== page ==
Responses to CLG Committee report on social care

The Communities and Local Government Select Committee published a report on 31 March stating that the Government needs to urgently review how social care is funded in the long term and address serious threats to social care provision.

The report finds inadequate funding very seriously affects the quantity and quality of adult social care provision, impacting on those receiving care, the NHS, care staff, carers and providers. It also sets out a number of recommendations relating to monitoring of care services, care commissioning, and the care workforce.

Professor Martin Green, chief executive of Care England, was summoned to give oral evidence to the Committee earlier this year and has supported the its recommendations.

He says: “The committee has done a very thorough investigation and I hope that the Government will give maximum consideration to the recommendations proposed in its forthcoming green paper. 

"The report reflects exactly what our members are telling us; namely that there is a need for adequate funding in order to provide the care packages, training and sustainability of services. The conclusion of this report cannot be disputed; the Government needs to stem the financial crisis in adult social care. The sector is ready and waiting to work with the Government to find a resolution that focuses on outcomes”.

He continues: “We recognise the financial pressures that local authorities are under, but the pursuit of low fees should not be the end goal. We therefore welcome the Committee’s recommendation that CQC should oversee the market shaping, commissioning and procurement activities of councils.

"Expectations from citizens have risen. They experience health and social care as a continuum and the current financial challenges make the delivery of such expectations untenable. Government policy needs to shift to ensure that the system is fit for purpose and provides what citizens need and want. At present the system is too crisis based as opposed to enabling. This in turn disempowers people to manage their own care. Combined with this, the demographic changes mean that the current system is unsustainable. Tax payers are simply not getting value for money”.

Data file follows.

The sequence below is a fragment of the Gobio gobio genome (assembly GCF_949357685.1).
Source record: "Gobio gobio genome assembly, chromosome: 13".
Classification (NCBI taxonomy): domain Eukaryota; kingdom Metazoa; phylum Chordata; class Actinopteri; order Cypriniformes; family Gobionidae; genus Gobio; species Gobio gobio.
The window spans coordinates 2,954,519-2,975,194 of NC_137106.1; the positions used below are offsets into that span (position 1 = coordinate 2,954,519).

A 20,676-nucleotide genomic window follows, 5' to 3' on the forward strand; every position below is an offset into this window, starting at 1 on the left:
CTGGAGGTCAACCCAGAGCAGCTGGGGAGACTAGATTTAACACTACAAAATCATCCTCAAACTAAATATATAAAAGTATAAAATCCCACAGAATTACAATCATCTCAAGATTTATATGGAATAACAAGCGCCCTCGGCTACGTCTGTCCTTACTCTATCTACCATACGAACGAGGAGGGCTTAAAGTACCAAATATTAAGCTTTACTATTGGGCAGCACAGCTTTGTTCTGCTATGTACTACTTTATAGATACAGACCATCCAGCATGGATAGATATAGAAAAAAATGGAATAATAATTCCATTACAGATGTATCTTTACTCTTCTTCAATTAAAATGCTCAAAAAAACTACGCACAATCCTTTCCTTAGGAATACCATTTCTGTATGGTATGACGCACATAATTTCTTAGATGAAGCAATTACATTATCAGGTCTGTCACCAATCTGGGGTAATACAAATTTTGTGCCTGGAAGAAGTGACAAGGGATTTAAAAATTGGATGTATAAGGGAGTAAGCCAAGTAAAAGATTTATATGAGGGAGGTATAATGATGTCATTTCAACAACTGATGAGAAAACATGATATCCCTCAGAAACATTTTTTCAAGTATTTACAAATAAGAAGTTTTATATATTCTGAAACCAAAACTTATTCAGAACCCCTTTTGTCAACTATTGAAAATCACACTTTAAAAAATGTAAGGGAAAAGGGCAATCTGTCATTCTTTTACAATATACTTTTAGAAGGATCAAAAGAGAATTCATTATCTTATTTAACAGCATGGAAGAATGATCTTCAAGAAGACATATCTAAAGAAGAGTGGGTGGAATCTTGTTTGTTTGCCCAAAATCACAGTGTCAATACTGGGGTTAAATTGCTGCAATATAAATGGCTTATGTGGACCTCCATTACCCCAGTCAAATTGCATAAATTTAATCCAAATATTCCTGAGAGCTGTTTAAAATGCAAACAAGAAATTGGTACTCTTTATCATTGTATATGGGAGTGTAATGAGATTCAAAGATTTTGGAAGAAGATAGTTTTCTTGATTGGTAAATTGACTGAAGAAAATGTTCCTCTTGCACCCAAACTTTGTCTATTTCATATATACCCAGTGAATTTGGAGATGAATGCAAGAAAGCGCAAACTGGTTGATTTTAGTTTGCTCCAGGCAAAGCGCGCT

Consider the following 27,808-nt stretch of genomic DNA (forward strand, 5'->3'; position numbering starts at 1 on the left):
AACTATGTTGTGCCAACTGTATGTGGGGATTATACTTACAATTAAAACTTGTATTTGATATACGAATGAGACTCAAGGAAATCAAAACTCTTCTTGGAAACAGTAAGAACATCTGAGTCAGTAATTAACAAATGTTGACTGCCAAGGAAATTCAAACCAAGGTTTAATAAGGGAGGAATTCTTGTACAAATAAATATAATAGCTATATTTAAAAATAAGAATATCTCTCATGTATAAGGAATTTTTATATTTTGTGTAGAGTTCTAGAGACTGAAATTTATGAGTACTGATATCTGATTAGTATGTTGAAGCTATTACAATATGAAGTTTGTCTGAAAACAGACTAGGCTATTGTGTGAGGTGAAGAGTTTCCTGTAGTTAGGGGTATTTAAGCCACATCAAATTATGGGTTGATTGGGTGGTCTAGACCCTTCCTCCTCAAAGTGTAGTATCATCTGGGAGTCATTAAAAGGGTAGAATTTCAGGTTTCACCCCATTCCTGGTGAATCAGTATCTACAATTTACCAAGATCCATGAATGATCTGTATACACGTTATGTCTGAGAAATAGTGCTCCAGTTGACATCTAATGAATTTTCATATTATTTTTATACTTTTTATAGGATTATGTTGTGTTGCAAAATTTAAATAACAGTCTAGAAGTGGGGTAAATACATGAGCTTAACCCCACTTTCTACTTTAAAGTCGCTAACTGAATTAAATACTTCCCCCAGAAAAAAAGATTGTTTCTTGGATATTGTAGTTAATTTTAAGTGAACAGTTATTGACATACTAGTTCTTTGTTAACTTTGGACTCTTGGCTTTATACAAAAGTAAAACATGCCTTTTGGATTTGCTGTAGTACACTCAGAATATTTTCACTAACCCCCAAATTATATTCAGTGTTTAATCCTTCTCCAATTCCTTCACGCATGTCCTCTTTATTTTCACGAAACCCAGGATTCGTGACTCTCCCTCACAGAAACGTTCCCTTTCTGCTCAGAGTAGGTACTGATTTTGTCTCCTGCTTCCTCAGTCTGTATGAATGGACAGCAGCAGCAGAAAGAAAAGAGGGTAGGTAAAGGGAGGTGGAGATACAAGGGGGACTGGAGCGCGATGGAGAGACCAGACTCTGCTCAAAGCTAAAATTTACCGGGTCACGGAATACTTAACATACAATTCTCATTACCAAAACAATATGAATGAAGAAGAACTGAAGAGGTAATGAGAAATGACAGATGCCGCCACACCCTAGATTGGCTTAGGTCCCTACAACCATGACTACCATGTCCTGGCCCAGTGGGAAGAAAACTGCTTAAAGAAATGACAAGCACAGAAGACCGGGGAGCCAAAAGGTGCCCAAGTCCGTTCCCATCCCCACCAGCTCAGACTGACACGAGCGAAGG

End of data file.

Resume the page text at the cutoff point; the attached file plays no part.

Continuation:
David Pearson, honorary treasurer of the Association of Directors of Adult Social Services (ADASS), says: “We welcome this report which echoes the entire sector’s call for a long-term solution to providing and paying for social care, the historic underfunding of which is threatening its viability.
“The report highlights the worrying consequences of the pressures on adult social care, and makes a compelling case for immediate extra funding.
“Social care needs to be treated as a national priority to ensure thousands of elderly and disabled people and their families get the personal and dignified care they deserve.

“Not only are people living longer and with increasingly complex needs, care workforce challenges, including the welcome national living wage and retention of staff, are creating further pressures - the need to future-proof the social care system cannot be ignored.

“The extra £2 billion for social care over the next three years is an important step towards closing the growing gap in government funding – but this is just a short-term measure.”